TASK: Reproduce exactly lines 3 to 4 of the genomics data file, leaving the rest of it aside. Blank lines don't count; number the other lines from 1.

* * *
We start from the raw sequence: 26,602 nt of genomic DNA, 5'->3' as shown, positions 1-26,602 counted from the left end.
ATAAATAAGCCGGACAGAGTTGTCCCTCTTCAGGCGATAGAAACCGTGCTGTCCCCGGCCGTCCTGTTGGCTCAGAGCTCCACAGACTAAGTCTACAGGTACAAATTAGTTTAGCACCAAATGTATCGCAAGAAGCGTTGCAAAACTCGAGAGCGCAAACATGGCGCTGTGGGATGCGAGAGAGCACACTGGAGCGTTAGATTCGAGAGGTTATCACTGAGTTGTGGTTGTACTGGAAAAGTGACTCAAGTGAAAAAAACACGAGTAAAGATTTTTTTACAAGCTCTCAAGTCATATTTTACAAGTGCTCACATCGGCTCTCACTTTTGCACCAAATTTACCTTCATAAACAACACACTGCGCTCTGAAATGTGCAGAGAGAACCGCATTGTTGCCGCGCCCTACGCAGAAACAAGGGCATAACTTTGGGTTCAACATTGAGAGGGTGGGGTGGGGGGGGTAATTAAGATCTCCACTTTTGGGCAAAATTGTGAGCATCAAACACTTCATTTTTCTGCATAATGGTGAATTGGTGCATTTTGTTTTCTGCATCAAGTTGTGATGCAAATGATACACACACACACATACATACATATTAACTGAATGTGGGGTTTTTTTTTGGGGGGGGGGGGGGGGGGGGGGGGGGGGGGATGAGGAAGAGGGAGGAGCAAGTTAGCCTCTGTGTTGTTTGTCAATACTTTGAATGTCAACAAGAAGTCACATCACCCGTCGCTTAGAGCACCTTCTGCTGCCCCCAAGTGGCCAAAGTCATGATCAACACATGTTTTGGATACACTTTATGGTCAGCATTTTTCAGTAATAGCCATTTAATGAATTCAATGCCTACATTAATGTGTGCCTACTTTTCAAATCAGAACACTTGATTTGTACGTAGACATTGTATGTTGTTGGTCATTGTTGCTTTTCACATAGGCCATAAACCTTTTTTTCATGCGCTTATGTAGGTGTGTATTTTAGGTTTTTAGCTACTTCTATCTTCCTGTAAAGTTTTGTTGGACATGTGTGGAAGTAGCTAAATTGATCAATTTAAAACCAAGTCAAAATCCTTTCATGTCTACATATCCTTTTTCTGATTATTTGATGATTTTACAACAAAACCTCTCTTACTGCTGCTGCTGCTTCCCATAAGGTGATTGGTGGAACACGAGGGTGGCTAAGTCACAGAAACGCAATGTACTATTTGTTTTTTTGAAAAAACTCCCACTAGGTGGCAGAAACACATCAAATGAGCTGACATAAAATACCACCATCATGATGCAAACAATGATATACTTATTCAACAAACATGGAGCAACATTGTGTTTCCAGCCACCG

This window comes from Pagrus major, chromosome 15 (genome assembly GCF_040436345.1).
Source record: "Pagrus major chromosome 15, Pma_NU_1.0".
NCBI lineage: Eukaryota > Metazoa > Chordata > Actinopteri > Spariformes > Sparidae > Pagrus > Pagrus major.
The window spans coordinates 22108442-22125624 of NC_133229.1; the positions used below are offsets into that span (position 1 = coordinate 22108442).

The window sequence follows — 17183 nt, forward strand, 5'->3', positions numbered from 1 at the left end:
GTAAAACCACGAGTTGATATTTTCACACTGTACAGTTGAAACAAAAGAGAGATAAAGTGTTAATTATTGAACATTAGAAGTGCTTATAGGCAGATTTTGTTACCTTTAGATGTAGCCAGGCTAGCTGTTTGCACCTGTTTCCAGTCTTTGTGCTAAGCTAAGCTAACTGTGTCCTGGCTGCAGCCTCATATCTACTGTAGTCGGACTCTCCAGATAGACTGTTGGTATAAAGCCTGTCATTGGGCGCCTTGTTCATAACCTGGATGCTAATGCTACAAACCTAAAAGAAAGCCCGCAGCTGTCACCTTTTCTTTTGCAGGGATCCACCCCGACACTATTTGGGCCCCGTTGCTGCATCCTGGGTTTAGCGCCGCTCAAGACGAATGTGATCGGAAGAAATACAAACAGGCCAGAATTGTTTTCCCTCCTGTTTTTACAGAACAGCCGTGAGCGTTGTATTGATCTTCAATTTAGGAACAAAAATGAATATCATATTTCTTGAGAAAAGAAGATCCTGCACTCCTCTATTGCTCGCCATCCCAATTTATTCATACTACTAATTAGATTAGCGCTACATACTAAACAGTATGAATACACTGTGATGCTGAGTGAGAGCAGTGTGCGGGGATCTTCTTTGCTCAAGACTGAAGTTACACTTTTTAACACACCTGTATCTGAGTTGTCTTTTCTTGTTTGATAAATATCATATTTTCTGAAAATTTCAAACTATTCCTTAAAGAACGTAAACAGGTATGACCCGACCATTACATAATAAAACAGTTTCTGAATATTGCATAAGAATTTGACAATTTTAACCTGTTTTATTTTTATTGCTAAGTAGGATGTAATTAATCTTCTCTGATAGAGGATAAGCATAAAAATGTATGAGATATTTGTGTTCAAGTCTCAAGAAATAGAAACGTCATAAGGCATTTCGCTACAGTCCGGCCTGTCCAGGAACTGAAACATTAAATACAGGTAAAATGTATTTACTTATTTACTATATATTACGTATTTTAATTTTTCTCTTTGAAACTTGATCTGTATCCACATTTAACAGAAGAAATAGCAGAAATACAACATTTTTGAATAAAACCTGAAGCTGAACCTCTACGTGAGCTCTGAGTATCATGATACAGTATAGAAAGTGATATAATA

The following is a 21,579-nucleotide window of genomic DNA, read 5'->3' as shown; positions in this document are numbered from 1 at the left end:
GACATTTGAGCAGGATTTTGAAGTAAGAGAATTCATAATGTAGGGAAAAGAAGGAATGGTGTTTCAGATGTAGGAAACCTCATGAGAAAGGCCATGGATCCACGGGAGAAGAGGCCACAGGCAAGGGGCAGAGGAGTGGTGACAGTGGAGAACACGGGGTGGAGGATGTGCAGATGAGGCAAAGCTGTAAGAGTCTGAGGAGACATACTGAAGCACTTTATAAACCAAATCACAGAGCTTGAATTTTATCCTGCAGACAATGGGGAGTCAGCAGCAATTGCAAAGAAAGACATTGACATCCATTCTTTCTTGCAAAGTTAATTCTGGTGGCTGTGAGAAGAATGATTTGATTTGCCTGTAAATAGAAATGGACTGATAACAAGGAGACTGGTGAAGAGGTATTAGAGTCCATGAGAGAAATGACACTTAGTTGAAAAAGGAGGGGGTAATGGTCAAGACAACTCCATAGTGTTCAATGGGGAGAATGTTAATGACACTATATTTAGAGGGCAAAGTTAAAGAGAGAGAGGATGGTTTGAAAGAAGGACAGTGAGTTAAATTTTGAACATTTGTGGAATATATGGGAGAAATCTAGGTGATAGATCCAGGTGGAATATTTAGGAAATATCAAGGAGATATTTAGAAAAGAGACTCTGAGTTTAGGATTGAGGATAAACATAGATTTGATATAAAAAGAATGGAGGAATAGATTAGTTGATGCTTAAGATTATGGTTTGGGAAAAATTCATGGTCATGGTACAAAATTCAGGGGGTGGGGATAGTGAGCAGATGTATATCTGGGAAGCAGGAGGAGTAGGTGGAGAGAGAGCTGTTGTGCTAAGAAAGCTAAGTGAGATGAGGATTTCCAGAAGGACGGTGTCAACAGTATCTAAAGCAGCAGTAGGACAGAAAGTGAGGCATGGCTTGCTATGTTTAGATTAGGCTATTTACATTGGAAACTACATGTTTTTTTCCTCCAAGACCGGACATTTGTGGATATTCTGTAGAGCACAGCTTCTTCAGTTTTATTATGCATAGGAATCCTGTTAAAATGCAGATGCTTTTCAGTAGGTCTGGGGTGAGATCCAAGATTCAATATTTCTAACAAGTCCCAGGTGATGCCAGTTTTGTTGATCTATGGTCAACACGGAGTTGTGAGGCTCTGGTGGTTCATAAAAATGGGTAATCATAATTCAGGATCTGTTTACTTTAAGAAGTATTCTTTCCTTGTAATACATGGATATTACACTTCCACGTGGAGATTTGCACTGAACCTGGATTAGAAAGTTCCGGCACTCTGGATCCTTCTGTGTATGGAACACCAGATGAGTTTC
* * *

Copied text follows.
This window comes from Pagrus major, chromosome 15 (genome assembly GCF_040436345.1).
Source record: "Pagrus major chromosome 15, Pma_NU_1.0".